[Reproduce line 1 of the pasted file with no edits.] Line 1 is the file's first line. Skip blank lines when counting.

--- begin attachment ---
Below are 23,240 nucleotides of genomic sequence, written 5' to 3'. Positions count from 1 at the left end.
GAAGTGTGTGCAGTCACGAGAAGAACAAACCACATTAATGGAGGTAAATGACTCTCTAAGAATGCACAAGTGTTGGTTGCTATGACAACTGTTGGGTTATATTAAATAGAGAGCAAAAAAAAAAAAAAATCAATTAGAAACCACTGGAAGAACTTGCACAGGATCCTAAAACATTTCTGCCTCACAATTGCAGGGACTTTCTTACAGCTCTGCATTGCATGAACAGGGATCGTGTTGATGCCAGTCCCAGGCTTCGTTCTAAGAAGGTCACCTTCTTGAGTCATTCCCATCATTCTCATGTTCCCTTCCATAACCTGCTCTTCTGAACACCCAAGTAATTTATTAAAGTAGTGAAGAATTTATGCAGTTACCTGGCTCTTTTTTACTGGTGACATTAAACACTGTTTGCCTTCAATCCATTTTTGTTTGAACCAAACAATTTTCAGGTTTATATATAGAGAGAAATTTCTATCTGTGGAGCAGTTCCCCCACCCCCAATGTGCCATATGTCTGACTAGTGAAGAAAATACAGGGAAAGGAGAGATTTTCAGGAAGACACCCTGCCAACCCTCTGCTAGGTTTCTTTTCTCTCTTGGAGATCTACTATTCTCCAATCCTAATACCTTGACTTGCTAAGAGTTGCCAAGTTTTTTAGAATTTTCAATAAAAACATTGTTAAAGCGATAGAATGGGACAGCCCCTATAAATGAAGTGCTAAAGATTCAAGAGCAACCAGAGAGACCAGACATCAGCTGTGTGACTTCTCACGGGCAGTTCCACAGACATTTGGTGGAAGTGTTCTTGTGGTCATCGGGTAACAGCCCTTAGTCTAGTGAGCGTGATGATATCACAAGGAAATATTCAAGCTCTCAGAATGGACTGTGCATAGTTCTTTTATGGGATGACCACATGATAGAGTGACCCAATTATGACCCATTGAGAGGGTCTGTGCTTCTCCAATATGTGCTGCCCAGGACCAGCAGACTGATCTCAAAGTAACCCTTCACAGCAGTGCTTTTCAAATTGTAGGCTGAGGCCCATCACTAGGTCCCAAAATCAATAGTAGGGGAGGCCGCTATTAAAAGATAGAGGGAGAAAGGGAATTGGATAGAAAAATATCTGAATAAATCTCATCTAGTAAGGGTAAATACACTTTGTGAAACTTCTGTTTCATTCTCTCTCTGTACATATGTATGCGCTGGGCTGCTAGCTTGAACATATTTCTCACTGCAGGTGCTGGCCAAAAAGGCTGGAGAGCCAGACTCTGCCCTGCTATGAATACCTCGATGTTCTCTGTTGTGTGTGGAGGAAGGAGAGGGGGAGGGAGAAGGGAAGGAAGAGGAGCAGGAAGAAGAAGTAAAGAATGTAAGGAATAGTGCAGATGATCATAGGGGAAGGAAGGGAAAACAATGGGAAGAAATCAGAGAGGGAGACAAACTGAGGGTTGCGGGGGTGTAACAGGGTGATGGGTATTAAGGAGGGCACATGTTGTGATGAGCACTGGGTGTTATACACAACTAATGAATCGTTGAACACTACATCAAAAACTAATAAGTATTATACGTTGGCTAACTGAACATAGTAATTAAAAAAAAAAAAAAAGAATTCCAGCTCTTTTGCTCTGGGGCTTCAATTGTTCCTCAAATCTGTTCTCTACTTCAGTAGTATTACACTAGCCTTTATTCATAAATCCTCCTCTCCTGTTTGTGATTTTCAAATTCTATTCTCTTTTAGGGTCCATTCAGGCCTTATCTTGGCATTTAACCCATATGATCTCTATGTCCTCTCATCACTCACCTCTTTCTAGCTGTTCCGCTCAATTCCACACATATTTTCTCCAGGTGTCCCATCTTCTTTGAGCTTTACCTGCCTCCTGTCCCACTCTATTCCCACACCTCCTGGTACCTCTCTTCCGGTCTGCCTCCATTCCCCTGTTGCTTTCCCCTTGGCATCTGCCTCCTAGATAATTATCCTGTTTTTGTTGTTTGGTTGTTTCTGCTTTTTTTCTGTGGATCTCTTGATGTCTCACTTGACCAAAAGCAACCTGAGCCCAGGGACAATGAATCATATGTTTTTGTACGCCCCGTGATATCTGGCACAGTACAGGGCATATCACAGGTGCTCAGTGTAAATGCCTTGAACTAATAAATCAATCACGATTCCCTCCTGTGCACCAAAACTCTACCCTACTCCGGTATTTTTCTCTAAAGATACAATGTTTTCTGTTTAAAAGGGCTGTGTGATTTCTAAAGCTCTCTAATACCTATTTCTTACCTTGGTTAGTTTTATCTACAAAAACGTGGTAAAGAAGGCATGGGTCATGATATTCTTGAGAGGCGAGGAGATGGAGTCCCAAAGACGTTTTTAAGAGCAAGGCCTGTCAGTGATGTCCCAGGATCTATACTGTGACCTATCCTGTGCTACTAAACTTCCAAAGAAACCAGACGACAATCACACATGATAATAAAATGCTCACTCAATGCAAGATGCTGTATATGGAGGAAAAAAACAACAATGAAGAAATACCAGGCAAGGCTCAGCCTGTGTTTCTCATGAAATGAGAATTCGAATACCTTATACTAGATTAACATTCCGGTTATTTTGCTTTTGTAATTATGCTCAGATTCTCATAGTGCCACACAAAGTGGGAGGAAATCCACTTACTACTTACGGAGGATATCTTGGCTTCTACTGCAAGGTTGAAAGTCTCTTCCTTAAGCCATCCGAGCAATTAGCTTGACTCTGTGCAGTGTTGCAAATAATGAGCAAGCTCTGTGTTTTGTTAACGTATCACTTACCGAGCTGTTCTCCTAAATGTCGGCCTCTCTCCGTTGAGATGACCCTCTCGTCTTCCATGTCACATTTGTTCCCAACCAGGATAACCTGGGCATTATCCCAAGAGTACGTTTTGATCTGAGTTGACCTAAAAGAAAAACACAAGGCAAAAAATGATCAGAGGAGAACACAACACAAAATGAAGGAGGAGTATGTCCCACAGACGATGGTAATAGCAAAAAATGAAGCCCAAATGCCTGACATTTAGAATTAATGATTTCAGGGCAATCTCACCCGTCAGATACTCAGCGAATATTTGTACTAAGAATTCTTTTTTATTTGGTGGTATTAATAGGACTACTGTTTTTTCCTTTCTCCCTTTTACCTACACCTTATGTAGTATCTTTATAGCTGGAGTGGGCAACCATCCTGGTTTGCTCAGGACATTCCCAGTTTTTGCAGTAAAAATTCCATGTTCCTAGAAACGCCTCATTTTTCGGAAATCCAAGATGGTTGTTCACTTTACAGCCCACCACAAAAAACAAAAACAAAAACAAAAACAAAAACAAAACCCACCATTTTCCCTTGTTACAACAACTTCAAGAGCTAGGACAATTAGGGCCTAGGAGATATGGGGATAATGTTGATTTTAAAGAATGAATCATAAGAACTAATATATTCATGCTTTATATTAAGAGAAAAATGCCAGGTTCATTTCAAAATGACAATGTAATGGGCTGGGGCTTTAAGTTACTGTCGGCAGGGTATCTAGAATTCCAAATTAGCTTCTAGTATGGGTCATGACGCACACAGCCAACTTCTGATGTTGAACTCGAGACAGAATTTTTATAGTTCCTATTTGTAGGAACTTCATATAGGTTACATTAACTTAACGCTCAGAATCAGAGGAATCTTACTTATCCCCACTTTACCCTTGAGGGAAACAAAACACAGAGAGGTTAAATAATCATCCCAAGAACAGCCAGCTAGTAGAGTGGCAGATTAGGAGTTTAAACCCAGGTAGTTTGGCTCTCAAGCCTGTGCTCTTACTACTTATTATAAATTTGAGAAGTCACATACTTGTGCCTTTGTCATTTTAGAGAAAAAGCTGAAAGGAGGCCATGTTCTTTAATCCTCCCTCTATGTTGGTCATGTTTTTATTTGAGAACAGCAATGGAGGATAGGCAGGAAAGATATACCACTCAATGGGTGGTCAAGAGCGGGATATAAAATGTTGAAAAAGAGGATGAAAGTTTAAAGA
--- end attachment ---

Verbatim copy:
Below are 23,240 nucleotides of genomic sequence, written 5' to 3'. Positions count from 1 at the left end.